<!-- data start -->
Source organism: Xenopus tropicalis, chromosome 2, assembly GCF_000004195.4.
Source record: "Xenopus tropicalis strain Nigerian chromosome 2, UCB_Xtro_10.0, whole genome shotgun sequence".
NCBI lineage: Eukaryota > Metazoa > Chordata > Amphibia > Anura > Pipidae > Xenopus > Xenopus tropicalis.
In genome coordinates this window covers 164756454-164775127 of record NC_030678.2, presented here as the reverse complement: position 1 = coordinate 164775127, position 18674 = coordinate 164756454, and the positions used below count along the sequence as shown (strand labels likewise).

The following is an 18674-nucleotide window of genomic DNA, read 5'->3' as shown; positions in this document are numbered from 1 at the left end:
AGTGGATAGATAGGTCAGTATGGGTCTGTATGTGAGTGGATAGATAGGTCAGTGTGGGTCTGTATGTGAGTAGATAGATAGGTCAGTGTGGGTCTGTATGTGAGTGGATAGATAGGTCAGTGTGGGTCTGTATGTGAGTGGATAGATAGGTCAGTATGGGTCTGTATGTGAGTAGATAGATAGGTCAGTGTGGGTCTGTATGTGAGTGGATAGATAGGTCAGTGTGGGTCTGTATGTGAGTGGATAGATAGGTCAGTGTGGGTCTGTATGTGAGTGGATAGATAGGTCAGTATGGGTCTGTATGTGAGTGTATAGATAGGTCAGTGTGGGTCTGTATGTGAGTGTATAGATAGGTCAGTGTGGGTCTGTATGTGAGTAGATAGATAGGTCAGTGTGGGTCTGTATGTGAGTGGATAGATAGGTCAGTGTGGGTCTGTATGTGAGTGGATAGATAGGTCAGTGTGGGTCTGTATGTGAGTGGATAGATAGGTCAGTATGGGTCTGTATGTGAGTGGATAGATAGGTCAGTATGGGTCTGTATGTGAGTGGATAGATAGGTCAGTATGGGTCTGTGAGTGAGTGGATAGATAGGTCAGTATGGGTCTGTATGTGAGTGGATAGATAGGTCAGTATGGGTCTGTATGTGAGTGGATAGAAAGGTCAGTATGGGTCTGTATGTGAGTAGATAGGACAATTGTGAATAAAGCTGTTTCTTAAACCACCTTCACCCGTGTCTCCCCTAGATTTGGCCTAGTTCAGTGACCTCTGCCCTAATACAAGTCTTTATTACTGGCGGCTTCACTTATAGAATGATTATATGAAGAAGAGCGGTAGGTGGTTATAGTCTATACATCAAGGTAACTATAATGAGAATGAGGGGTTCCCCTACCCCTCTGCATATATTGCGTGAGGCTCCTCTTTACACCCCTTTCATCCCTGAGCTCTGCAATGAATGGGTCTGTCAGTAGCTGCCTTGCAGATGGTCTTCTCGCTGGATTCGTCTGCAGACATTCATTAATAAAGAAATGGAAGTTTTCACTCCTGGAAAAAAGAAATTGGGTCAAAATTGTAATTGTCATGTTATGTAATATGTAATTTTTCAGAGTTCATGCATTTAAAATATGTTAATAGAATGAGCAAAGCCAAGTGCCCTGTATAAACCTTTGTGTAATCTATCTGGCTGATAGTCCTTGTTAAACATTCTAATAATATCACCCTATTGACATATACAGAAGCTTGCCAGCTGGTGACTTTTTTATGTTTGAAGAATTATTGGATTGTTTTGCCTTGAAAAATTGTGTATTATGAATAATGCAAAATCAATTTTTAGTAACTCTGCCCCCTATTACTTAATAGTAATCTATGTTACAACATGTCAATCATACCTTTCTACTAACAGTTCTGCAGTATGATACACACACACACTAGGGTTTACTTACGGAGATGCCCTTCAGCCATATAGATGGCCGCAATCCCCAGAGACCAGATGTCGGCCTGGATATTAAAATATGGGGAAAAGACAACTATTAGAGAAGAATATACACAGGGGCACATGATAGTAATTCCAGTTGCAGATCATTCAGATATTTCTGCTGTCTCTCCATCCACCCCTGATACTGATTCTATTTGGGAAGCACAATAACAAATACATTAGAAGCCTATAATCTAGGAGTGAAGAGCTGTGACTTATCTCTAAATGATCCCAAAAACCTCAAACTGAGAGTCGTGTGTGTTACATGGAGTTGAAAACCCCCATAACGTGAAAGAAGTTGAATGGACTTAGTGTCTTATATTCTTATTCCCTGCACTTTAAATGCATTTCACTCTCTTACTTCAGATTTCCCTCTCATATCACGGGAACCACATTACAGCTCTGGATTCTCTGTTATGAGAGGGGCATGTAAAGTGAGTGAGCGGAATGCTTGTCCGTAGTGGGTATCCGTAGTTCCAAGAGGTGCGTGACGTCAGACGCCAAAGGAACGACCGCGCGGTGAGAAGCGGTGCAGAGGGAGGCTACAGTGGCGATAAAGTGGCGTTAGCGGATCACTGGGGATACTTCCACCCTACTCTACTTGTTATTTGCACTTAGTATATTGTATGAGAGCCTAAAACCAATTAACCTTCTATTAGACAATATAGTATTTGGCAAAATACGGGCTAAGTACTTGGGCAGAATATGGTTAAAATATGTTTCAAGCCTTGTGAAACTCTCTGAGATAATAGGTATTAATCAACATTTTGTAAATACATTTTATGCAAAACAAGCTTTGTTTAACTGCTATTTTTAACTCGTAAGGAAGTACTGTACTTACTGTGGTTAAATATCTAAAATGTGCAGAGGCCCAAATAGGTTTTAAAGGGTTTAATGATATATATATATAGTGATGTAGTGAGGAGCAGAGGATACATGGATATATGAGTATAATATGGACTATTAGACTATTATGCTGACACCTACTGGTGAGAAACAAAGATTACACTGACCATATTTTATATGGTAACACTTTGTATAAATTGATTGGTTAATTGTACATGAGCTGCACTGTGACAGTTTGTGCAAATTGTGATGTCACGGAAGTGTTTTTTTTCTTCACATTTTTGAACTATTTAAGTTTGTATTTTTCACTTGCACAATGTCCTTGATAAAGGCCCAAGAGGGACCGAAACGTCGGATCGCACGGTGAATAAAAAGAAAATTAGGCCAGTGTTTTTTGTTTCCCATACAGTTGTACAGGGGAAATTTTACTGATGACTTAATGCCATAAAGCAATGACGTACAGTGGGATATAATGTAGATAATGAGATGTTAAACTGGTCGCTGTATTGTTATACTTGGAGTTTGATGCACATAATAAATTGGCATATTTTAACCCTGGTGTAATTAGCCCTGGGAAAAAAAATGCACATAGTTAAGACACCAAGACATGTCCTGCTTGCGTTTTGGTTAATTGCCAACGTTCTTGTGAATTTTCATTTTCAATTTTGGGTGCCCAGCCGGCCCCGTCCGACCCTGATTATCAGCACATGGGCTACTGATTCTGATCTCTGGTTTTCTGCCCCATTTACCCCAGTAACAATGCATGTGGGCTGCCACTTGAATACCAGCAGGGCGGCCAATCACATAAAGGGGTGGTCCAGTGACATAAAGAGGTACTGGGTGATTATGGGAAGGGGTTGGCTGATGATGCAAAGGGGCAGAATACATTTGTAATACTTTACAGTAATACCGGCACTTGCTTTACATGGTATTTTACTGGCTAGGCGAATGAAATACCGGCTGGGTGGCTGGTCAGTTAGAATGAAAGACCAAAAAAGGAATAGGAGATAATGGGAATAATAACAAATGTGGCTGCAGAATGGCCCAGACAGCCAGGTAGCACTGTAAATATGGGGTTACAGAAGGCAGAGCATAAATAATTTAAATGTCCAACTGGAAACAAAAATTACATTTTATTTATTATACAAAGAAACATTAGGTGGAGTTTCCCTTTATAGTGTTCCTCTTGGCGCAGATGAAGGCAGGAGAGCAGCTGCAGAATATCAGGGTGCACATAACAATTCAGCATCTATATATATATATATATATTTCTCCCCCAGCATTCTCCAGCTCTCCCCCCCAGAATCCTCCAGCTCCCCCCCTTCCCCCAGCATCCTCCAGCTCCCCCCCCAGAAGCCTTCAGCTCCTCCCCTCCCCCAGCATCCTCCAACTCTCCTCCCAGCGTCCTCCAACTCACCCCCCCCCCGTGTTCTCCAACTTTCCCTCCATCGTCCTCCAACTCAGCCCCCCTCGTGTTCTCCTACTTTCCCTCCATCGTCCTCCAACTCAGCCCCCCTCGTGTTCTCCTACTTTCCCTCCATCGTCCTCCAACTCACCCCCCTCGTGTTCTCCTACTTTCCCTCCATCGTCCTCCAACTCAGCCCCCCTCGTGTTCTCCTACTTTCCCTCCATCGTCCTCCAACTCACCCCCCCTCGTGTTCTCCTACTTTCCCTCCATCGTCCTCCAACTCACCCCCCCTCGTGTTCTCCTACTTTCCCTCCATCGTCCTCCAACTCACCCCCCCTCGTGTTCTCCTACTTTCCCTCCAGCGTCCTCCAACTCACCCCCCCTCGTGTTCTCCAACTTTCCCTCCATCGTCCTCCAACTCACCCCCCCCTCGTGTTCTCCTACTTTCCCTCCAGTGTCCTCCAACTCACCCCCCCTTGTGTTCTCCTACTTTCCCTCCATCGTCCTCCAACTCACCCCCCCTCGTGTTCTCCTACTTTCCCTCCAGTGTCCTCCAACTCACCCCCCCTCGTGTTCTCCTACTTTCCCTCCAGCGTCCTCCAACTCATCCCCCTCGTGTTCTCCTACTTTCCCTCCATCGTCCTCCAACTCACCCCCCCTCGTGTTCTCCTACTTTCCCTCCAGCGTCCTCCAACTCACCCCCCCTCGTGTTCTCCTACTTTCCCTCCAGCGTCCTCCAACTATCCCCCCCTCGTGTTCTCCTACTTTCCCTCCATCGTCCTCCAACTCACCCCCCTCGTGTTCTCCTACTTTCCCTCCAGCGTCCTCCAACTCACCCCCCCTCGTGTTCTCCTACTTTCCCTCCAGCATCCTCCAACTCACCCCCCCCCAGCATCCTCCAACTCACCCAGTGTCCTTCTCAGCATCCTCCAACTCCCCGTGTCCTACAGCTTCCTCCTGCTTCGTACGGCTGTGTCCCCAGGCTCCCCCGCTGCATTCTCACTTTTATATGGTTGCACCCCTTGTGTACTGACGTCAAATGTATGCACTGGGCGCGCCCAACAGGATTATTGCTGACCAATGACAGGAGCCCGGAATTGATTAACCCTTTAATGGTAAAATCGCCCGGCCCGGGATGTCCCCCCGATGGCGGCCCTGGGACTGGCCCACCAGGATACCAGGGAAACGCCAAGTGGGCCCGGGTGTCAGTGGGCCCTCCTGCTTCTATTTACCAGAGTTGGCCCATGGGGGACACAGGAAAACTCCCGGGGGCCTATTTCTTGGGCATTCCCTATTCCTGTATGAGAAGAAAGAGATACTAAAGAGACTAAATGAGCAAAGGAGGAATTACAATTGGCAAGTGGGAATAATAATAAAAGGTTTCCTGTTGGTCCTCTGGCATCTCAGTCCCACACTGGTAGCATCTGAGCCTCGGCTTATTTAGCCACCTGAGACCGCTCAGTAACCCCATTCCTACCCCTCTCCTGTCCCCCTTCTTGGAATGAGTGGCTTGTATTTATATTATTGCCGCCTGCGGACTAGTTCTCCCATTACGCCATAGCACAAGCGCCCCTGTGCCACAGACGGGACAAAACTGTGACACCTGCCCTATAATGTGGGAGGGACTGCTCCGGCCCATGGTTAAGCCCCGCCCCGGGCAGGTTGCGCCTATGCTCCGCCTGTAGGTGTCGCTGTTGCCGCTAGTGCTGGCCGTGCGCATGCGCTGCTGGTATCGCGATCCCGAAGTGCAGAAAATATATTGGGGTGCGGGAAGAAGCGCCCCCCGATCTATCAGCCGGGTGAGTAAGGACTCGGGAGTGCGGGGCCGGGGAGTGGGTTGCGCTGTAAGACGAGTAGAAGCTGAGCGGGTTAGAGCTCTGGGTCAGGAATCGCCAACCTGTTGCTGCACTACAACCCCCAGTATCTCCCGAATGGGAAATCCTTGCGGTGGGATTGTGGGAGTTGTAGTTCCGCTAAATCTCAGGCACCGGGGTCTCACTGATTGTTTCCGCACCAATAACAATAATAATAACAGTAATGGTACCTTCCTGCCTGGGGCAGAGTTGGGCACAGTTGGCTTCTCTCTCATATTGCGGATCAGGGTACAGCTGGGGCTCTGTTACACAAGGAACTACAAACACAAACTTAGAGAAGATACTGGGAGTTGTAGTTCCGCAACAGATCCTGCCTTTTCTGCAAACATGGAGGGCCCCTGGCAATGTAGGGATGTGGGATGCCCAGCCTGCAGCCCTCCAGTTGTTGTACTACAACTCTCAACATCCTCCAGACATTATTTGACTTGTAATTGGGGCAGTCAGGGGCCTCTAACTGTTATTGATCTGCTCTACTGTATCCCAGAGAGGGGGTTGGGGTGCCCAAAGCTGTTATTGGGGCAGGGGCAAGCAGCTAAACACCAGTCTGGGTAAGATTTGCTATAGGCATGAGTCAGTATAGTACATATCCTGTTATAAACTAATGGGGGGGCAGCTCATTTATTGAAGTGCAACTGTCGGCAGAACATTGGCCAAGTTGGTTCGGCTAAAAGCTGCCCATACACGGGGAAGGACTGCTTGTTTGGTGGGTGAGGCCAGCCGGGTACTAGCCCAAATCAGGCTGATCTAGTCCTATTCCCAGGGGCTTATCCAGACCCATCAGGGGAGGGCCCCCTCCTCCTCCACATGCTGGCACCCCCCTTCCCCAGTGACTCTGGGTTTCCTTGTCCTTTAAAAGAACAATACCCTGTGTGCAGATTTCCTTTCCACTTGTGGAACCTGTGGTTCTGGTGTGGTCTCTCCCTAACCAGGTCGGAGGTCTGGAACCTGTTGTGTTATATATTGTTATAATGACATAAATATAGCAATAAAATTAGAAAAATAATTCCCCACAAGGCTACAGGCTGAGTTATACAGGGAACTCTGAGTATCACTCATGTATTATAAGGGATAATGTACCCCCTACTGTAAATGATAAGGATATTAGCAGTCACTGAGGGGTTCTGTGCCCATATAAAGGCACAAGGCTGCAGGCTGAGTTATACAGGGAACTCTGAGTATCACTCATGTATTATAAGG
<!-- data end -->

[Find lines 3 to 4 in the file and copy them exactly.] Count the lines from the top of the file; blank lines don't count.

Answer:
NCBI lineage: Eukaryota > Metazoa > Chordata > Amphibia > Anura > Pipidae > Xenopus > Xenopus tropicalis.
In genome coordinates this window covers 164756454-164775127 of record NC_030678.2, presented here as the reverse complement: position 1 = coordinate 164775127, position 18674 = coordinate 164756454, and the positions used below count along the sequence as shown (strand labels likewise).